Home Rugby Opinion: Eddie Jones’ Comments About Beauden Barrett Were Outrageous

Opinion: Eddie Jones’ Comments About Beauden Barrett Were Outrageous

Eddie Jones shoots from the hip. He is also a devastating exponent of the art of mind games. But with England not scheduled to play New Zealand for a long time, why has he decided to criticise Beauden Barrett, the World Rugby Player of the Year?

Eddie Jones is a good man-manager. Witness the way he got George Ford to perform in Australia following an underwhelming season with Bath. He has re-charged Chris Robshaw – a man he terms the best blindside in Europe. But is there really any need to go after New Zealand out-half Beauden Barrett? Answer: no.

After last weekend’s action, as per Fox Sports, Jones said this of the No. 10 – the man who did more than any other to secure the All Blacks’ victory in Dublin:

“People rave about Beauden Barrett but I don’t. I don’t want to go into it any more than that. I’ll leave it at that.

“I don’t pick the Player of the Year but I always thought Barrett would get it because the Kiwis run everything. When you run everything, you’ve got a good chance of winning it.”

DUBLIN, IRELAND - NOVEMBER 19: Beau Barrett of New Zealand runs with the ball during the International match between Ireland and New Zealand All Blacks at Aviva Stadium on November 19, 2016 in Dublin, Ireland. (Photo by Mike Hewitt/Getty Images)

Plenty of people will agree on the latter point about the All Blacks receiving leniency from World Rugby officials, but his criticism of Barrett is simply laughable.

I am one of those people who ‘raves’ about Barrett. Why doesn’t Jones want to go into why he doesn’t rate him? It can’t be because he doesn’t want to score mind-game points against the Kiwis. It’s because he knows what he’s said can’t be substantiated. And this is why.

Here is a guy often playing for New Zealand in the back three who had the task of replacing the greatest attacking out-half ever. And instead, he has made Dan Carter look pedestrian. Barrett’s goal kicking may be well below par, but there’s nothing intrinsic in the 10 jersey that means the out-half must be the kicker. In France, for example, the tradition is that the scrum-half takes penalties and conversions.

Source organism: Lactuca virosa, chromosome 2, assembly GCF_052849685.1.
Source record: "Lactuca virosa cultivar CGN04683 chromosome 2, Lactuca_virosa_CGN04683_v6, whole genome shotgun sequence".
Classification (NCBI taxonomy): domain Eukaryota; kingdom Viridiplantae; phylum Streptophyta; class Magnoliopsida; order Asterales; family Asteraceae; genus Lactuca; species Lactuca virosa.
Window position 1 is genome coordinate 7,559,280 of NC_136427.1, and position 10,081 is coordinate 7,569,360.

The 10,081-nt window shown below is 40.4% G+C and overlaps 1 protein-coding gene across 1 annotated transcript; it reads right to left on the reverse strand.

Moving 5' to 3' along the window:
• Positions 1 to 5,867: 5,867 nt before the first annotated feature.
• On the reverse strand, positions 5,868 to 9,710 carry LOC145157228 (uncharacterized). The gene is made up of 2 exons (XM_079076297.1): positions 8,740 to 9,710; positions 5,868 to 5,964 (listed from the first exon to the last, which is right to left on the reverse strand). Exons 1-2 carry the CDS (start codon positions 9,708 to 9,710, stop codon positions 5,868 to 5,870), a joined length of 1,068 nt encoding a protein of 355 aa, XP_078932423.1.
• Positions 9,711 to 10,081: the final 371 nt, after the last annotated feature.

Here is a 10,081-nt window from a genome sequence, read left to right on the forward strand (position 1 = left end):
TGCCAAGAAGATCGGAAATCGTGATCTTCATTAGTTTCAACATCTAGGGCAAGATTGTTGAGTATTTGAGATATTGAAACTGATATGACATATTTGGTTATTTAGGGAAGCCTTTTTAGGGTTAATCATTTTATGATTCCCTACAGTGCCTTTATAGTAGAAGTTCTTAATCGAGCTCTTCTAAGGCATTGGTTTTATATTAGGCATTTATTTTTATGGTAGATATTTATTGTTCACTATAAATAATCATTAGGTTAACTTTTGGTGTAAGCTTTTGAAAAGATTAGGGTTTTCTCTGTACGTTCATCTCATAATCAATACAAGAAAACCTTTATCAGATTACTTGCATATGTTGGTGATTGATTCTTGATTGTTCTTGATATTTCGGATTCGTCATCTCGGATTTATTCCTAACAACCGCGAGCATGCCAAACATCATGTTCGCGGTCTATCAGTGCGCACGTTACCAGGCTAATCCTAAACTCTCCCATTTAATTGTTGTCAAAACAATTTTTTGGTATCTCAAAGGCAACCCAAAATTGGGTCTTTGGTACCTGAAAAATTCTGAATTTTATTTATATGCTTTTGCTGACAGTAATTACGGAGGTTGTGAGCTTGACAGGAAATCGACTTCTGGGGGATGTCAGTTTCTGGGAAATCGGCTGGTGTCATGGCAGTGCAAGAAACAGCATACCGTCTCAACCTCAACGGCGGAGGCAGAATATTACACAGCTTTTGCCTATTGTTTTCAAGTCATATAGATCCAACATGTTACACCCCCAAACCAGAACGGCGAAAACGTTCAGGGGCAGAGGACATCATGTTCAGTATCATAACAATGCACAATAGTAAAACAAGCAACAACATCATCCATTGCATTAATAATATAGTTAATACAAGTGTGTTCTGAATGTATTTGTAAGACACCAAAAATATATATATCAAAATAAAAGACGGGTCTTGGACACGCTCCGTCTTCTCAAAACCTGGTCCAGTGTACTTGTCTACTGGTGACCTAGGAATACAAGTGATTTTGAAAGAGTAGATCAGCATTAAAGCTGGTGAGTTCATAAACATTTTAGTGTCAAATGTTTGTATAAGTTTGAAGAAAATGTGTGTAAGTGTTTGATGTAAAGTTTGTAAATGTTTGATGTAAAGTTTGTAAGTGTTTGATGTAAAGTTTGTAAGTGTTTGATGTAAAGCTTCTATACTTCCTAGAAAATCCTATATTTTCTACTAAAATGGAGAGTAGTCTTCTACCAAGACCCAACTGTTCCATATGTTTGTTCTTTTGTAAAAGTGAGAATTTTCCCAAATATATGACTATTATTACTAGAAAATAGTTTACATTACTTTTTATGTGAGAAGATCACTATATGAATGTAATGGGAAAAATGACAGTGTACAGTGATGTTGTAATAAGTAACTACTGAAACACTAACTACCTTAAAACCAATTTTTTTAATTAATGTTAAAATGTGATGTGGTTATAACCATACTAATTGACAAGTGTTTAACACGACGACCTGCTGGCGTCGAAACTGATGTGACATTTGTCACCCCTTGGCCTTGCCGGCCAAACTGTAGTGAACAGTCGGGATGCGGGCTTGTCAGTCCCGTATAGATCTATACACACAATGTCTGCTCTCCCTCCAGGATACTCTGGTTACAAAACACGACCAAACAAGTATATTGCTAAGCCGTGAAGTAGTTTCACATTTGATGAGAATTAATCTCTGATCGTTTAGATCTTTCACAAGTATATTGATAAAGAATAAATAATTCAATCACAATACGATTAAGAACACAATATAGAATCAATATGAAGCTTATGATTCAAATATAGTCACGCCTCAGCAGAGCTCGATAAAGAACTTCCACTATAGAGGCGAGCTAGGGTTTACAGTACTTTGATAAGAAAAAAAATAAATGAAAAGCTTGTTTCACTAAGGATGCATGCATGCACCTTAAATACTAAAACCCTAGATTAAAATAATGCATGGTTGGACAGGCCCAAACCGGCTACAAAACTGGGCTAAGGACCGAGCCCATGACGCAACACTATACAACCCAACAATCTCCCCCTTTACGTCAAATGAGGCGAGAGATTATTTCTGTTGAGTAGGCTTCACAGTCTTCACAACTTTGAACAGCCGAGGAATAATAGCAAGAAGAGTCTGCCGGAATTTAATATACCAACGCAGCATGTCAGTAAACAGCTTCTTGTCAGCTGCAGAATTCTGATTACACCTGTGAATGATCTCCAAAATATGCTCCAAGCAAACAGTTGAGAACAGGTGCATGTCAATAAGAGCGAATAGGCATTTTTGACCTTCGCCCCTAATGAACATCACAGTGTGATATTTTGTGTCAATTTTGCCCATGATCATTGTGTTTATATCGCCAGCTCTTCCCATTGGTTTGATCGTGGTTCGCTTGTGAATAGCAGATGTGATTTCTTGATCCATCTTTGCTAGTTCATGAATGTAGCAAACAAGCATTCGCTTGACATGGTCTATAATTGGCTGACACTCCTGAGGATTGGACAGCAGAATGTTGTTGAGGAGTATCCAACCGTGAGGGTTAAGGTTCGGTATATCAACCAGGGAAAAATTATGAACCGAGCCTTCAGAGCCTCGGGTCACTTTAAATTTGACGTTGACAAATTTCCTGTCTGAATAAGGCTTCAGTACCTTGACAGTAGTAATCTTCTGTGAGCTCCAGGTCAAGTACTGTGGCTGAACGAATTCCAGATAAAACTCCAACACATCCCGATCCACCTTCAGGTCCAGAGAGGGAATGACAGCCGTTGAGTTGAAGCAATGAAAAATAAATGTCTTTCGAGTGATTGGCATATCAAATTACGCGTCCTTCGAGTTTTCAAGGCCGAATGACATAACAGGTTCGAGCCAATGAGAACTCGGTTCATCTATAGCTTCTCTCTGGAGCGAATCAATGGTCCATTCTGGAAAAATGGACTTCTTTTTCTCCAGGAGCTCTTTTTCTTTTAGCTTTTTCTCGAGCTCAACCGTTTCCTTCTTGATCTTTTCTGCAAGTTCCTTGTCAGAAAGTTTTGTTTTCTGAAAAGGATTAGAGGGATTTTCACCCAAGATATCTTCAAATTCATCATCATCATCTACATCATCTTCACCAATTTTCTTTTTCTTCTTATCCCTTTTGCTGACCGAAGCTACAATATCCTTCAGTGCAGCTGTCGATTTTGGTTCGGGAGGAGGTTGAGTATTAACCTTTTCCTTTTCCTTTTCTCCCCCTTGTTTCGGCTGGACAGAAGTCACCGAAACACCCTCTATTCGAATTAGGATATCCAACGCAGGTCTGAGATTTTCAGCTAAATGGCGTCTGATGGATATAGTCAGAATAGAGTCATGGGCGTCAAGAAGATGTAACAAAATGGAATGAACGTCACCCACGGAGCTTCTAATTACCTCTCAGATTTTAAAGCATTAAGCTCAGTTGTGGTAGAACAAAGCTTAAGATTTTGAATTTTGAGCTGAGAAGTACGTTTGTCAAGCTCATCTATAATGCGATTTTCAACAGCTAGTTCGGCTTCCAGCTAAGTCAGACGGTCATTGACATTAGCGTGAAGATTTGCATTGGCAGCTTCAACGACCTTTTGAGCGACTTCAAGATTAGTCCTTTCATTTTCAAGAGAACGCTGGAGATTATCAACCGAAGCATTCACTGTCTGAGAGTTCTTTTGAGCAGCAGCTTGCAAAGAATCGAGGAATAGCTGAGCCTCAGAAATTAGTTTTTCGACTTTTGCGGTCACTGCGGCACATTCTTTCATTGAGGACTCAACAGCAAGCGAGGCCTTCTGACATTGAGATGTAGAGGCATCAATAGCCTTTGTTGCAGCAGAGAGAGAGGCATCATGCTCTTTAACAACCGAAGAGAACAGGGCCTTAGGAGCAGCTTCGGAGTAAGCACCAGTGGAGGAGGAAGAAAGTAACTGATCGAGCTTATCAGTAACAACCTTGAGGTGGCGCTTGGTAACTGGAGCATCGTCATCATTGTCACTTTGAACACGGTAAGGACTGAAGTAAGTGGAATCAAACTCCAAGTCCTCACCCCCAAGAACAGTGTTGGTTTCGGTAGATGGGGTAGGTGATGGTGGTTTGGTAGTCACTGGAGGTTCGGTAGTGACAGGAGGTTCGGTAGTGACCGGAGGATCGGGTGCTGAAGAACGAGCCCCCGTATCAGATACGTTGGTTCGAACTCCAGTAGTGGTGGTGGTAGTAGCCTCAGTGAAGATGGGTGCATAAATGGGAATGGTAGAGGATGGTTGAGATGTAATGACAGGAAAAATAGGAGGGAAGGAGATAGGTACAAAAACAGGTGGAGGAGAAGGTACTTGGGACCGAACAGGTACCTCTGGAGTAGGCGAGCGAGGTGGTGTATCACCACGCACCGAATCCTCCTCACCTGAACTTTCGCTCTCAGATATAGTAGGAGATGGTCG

If Jonny Wilkinson’s paradigm shift was to change the role of the out-half into a defensive wall, and Dan Carter exemplified creative finesse, then Barrett’s contribution is to make the No. 10 a piercing running threat.

Although 10s tend to have less space than outside backs, because they play at first receiver, they can get the fastest ball. Tactically, that is why Barrett is so dangerous through the middle.

Barrett’s kick passes are the best in the business, he chips like a golfer getting out of a bunker, his defence is resolute. And everything he does is at pace. No wonder oppositions can’t handle him.

Eddie Jones is more than entitled to his opinion. But with England not facing the All Blacks anytime soon this mind game doesn’t serve any purpose whatsoever.

In fact, it’s so laughable that all it does is undermine Jones’ credibility the next time he says an England player is in elite company.

He’d have been better served keeping his mouth shut.

Daniel Rey, Pundit Arena

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